San Francisco 49ers Three-Headed Monster: Shake, Rattle and Roll

SAN FRANCISCO, CA - JANUARY 22: Frank Gore #21 of the San Francisco 49ers takes the field during player introductions against the New York Giants during the NFC Championship Game at Candlestick Park on January 22, 2012 in San Francisco, California. (Photo by Jamie Squire/Getty Images)

The San Francisco 49ers are looking to kick their running game into gear after putting three talented tailbacks together in Frank Gore, Brandon Jacobs and Kendall Hunter. The 49ers could be fierce on the ground in 2012. For more on the San Francisco 49ers, head over to Niners Nation

For the 49ers, the Jim Harbaugh era has brought with it improvement at every conceivable area on and off the field in limited time. When he came in, he evaluated and made scheme and management decisions, many of which worked out beautifully.

In 2011, the 49ers finished with the eight-best run game in the league with 127.8 rushing yards per game. However, Harbaugh's competitiveness and mentality to always be better would suggest that eighth-best isn't first. Since Harbaugh and Trent Baalke have partnered up, they've brought in Kendall Hunter and more recently, veteran Brandon Jacobs to complement Frank Gore.

Enter ‘Shake, Rattle and Roll.'

Since Earth (Jacobs), formerly of the Giant's Earth, Wind and Fire run game has joined the 49ers, the big picture of what the run game could be is beginning to come into focus. Most NFL teams like to have a stable of running backs, but there might not be a group as good as the one San Francisco now has.

Gore (Shake), Jacobs (Rattle) and Hunter (Roll) are the perfect complement to one another because they are all runners with completely different styles. Gore at 5'9" is a shifty runner with great vision and elusiveness. Jacobs at 6'3" is a powerful straight-line downhill runner. And Hunter is a 5'7" speedster with great quickness around the edge who can also disappear in traffic.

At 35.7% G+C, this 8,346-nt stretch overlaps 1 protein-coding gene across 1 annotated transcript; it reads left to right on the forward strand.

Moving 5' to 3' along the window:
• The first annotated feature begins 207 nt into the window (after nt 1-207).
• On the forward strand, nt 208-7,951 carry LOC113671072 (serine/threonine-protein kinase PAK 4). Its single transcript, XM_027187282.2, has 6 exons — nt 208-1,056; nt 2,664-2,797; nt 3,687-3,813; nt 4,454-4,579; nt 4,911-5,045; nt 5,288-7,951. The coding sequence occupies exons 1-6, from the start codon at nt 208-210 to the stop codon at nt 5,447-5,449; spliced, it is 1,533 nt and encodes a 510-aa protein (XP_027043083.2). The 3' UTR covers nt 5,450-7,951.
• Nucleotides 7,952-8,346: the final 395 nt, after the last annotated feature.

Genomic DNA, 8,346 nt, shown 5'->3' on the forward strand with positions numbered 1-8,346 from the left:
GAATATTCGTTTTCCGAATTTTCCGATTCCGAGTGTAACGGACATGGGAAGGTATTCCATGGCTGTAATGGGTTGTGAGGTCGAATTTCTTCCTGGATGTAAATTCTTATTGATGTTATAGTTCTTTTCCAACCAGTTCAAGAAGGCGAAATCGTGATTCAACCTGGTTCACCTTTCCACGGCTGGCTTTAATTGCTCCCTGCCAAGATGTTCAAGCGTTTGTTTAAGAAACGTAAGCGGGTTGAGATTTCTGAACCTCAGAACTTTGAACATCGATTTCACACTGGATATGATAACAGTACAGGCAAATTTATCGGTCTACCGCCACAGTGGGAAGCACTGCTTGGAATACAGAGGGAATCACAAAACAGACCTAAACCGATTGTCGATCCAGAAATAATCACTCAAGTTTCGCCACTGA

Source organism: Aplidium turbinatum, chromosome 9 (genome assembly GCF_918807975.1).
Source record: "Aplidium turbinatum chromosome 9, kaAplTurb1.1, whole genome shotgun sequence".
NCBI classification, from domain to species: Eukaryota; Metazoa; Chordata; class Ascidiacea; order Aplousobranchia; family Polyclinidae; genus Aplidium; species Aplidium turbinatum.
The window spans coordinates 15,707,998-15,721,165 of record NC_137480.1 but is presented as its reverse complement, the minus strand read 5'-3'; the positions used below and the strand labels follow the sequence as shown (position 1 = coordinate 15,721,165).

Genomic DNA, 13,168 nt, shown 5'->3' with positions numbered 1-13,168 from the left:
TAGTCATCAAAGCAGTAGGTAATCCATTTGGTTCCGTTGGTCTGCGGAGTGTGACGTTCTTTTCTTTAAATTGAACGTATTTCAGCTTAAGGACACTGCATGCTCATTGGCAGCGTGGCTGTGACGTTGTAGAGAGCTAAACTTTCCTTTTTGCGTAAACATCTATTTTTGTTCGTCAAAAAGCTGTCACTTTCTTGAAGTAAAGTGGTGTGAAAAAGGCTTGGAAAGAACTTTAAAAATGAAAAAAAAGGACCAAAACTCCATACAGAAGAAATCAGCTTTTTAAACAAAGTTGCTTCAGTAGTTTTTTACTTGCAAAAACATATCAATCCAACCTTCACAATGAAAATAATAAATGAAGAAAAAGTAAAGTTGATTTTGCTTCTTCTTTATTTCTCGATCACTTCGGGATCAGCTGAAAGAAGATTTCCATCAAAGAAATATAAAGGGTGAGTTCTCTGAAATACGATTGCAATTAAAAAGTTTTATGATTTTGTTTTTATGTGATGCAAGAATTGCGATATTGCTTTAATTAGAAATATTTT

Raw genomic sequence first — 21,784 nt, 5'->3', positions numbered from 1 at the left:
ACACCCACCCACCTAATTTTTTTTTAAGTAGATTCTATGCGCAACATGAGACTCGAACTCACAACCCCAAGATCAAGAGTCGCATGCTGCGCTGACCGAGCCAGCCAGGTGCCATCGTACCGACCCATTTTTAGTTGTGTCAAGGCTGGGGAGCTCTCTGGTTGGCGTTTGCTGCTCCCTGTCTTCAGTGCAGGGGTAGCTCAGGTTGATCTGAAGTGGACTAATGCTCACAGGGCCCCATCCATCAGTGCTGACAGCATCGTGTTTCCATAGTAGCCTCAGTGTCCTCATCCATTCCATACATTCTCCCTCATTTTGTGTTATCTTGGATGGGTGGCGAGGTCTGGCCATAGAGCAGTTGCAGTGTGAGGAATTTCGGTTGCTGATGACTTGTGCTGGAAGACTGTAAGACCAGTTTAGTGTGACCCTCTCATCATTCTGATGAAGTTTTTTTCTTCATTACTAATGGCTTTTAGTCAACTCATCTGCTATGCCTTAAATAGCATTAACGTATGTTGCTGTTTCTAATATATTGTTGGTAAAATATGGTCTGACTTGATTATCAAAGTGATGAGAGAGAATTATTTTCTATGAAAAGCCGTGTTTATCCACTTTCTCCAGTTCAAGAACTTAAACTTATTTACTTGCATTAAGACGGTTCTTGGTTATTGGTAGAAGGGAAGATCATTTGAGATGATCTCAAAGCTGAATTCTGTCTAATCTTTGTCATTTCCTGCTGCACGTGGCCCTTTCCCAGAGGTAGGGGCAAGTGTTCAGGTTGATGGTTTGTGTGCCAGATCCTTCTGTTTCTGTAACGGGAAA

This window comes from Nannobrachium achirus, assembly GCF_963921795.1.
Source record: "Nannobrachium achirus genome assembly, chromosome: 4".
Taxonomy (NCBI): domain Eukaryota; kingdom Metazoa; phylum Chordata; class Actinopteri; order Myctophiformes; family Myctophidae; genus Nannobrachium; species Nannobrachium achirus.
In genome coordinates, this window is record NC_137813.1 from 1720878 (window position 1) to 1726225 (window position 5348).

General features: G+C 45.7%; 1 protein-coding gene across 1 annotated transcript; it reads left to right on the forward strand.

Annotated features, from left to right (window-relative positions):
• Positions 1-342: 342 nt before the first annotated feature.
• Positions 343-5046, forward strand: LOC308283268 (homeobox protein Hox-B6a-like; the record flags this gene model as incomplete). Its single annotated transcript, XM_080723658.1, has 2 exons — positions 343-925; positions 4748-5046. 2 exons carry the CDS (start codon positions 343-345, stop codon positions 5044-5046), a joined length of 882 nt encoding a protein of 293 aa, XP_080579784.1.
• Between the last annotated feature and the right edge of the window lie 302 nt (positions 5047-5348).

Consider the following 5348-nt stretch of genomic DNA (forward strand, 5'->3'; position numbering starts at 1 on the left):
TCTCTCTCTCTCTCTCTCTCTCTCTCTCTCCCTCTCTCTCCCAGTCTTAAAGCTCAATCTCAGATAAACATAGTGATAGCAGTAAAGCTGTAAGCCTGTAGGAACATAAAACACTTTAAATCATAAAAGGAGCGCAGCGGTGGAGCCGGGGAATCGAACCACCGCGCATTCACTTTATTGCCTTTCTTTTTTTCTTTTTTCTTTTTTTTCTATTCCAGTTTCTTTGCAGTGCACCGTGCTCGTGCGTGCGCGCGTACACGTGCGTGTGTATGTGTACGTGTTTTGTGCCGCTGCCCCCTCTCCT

What's truly inspiring about this group is that their potential for success is high. Jim Harbaugh and Greg Roman are very capable offensive minds who established a great running team together at Stanford University. They're creative and think three-dimensionally; they will conjure up situational plans for drives, downs, quarters and plays specific to each player's abilities.

Much like the 49ers' defense is able to stop the run at will, the 49ers' offense will want to run the ball on command. And they're capable of it because iron sharpens iron -- this trio will be tested and hardened in a full offseason against the league's No. 1 defense.

Something that's been done before, but not often, is a team having two separate 1,000-yard rushers. If Alex Smith isn't going to throw for 4,500 yards, is it possible the 49ers can dominate on the ground? In addition to ball security, they do believe a game is fought and won in the trenches.

It might be a long-shot to suggest two 30-year-old running backs run for a thousand yards each, but I could see it happening. The fifth team in NFL history to have two tailbacks run for 1,000 yards a piece was the 2008 New York Giants, led by Brandon Jacobs and Derrick Ward. And one could argue Gore and Jacobs now is still a better tandem in a better situation. However, it's likely Hunter will have a big enough role to prevent Gore and Jacobs from becoming the seventh tandem to achieve that mark.

San Francisco likes to use the jumbo and heavy offensive packages that have a college-esque feel about them, but Harbaugh and Roman make them work in the pros. We could see paired combinations of Gore, Jacobs and Hunter, if not all three of them in the backfield at the same time. To throw the defense for a loop would be the point of all this; its Harbaugh's style.

Gore with his shiftiness will ‘shake' defenders for yardage as he always has. Jacobs will power through them and really ‘rattle' guys. While Hunter will ‘roll' right through deflated defenses that have already been marked up by his two teammates.

On top of what will make all three of these running backs produce lies 6'2", 248-pound Bruce Miller. Miller is becoming a stellar all-around fullback with great strength, size, speed and versatility. The relationships he builds with the backs could be special. The most fearsome might be the combination of Miller and Jacobs barreling downfield.

This group could feasibly become a top-five rushing team with a top-10-to-15 offense overall. With the leap the run game is expected to make in its second year in this system, the offense will surely prosper -- especially Smith and the passing game.

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